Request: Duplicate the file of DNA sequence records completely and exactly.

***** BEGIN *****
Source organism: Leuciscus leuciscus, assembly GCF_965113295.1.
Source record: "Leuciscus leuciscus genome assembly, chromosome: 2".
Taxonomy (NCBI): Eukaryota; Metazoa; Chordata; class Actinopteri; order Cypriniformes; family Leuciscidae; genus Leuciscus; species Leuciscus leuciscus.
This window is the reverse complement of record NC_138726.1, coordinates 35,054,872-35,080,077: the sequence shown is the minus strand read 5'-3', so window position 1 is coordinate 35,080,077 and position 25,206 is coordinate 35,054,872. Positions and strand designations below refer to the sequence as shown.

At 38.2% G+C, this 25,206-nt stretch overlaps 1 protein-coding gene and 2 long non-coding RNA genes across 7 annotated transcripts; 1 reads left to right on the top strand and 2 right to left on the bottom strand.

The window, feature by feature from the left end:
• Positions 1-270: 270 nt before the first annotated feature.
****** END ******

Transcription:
Source organism: Leuciscus leuciscus, assembly GCF_965113295.1.
Source record: "Leuciscus leuciscus genome assembly, chromosome: 2".
Taxonomy (NCBI): Eukaryota; Metazoa; Chordata; class Actinopteri; order Cypriniformes; family Leuciscidae; genus Leuciscus; species Leuciscus leuciscus.
This window is the reverse complement of record NC_138726.1, coordinates 35,054,872-35,080,077: the sequence shown is the minus strand read 5'-3', so window position 1 is coordinate 35,080,077 and position 25,206 is coordinate 35,054,872. Positions and strand designations below refer to the sequence as shown.

At 38.2% G+C, this 25,206-nt stretch overlaps 1 protein-coding gene and 2 long non-coding RNA genes across 7 annotated transcripts; 1 reads left to right on the top strand and 2 right to left on the bottom strand.

The window, feature by feature from the left end:
• Positions 1-270: 270 nt before the first annotated feature.